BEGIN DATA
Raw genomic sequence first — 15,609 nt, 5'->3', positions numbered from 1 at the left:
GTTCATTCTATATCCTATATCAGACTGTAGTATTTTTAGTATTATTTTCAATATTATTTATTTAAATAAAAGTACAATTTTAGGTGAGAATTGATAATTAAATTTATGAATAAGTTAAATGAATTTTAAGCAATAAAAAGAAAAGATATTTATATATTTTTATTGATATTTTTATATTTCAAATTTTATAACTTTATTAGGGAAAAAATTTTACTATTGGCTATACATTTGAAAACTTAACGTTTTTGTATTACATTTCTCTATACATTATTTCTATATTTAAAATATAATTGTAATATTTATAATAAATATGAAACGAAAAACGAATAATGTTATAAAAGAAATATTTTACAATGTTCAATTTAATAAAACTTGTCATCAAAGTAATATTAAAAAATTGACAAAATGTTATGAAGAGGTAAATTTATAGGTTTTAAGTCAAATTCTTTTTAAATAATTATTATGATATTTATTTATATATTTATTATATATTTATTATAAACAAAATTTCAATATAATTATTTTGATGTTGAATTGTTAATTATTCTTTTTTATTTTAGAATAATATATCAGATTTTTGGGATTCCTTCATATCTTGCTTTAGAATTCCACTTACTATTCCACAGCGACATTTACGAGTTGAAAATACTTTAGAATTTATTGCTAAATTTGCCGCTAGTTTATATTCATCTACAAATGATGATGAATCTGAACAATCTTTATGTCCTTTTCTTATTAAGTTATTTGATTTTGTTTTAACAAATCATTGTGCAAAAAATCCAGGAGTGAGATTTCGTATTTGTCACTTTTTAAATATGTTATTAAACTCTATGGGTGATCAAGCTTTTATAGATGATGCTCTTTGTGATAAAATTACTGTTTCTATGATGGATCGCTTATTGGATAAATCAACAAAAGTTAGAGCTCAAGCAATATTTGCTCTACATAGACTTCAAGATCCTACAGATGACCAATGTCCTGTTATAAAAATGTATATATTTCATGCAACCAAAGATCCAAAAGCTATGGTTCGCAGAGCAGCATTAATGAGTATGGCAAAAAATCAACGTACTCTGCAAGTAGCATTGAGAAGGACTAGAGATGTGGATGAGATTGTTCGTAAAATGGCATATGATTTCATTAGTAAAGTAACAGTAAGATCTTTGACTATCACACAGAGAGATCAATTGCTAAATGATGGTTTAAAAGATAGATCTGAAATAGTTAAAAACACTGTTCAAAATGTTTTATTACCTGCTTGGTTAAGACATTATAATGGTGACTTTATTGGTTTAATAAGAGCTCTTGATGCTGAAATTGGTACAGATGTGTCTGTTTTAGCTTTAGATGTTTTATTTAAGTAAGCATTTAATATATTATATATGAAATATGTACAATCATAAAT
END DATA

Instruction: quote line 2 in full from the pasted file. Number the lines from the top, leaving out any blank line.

GTTCATTCTATATCCTATATCAGACTGTAGTATTTTTAGTATTATTTTCAATATTATTTATTTAAATAAAAGTACAATTTTAGGTGAGAATTGATAATTAAATTTATGAATAAGTTAAATGAATTTTAAGCAATAAAAAGAAAAGATATTTATATATTTTTATTGATATTTTTATATTTCAAATTTTATAACTTTATTAGGGAAAAAATTTTACTATTGGCTATACATTTGAAAACTTAACGTTTTTGTATTACATTTCTCTATACATTATTTCTATATTTAAAATATAATTGTAATATTTATAATAAATATGAAACGAAAAACGAATAATGTTATAAAAGAAATATTTTACAATGTTCAATTTAATAAAACTTGTCATCAAAGTAATATTAAAAAATTGACAAAATGTTATGAAGAGGTAAATTTATAGGTTTTAAGTCAAATTCTTTTTAAATAATTATTATGATATTTATTTATATATTTATTATATATTTATTATAAACAAAATTTCAATATAATTATTTTGATGTTGAATTGTTAATTATTCTTTTTTATTTTAGAATAATATATCAGATTTTTGGGATTCCTTCATATCTTGCTTTAGAATTCCACTTACTATTCCACAGCGACATTTACGAGTTGAAAATACTTTAGAATTTATTGCTAAATTTGCCGCTAGTTTATATTCATCTACAAATGATGATGAATCTGAACAATCTTTATGTCCTTTTCTTATTAAGTTATTTGATTTTGTTTTAACAAATCATTGTGCAAAAAATCCAGGAGTGAGATTTCGTATTTGTCACTTTTTAAATATGTTATTAAACTCTATGGGTGATCAAGCTTTTATAGATGATGCTCTTTGTGATAAAATTACTGTTTCTATGATGGATCGCTTATTGGATAAATCAACAAAAGTTAGAGCTCAAGCAATATTTGCTCTACATAGACTTCAAGATCCTACAGATGACCAATGTCCTGTTATAAAAATGTATATATTTCATGCAACCAAAGATCCAAAAGCTATGGTTCGCAGAGCAGCATTAATGAGTATGGCAAAAAATCAACGTACTCTGCAAGTAGCATTGAGAAGGACTAGAGATGTGGATGAGATTGTTCGTAAAATGGCATATGATTTCATTAGTAAAGTAACAGTAAGATCTTTGACTATCACACAGAGAGATCAATTGCTAAATGATGGTTTAAAAGATAGATCTGAAATAGTTAAAAACACTGTTCAAAATGTTTTATTACCTGCTTGGTTAAGACATTATAATGGTGACTTTATTGGTTTAATAAGAGCTCTTGATGCTGAAATTGGTACAGATGTGTCTGTTTTAGCTTTAGATGTTTTATTTAAGTAAGCATTTAATATATTATATATGAAATATGTACAATCATAAAT